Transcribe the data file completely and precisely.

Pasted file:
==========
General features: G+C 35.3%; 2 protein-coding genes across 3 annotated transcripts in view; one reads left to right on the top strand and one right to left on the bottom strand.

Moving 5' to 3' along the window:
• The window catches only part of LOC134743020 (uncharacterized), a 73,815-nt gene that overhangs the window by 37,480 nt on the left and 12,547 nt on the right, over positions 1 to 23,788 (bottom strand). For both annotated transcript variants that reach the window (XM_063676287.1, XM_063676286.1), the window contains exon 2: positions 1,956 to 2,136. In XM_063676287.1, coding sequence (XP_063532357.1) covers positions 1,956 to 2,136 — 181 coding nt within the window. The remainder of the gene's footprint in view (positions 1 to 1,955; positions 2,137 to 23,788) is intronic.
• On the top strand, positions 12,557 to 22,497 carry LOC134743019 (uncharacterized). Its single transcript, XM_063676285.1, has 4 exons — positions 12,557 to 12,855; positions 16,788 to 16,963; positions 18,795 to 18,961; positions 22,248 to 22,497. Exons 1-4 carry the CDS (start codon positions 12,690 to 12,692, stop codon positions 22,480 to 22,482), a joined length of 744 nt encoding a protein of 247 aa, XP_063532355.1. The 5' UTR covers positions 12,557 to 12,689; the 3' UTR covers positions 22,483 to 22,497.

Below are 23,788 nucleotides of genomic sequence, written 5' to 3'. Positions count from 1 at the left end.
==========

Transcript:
General features: G+C 35.3%; 2 protein-coding genes across 3 annotated transcripts in view; one reads left to right on the top strand and one right to left on the bottom strand.

Moving 5' to 3' along the window:
• The window catches only part of LOC134743020 (uncharacterized), a 73,815-nt gene that overhangs the window by 37,480 nt on the left and 12,547 nt on the right, over positions 1 to 23,788 (bottom strand). For both annotated transcript variants that reach the window (XM_063676287.1, XM_063676286.1), the window contains exon 2: positions 1,956 to 2,136. In XM_063676287.1, coding sequence (XP_063532357.1) covers positions 1,956 to 2,136 — 181 coding nt within the window. The remainder of the gene's footprint in view (positions 1 to 1,955; positions 2,137 to 23,788) is intronic.
• On the top strand, positions 12,557 to 22,497 carry LOC134743019 (uncharacterized). Its single transcript, XM_063676285.1, has 4 exons — positions 12,557 to 12,855; positions 16,788 to 16,963; positions 18,795 to 18,961; positions 22,248 to 22,497. Exons 1-4 carry the CDS (start codon positions 12,690 to 12,692, stop codon positions 22,480 to 22,482), a joined length of 744 nt encoding a protein of 247 aa, XP_063532355.1. The 5' UTR covers positions 12,557 to 12,689; the 3' UTR covers positions 22,483 to 22,497.

Below are 23,788 nucleotides of genomic sequence, written 5' to 3'. Positions count from 1 at the left end.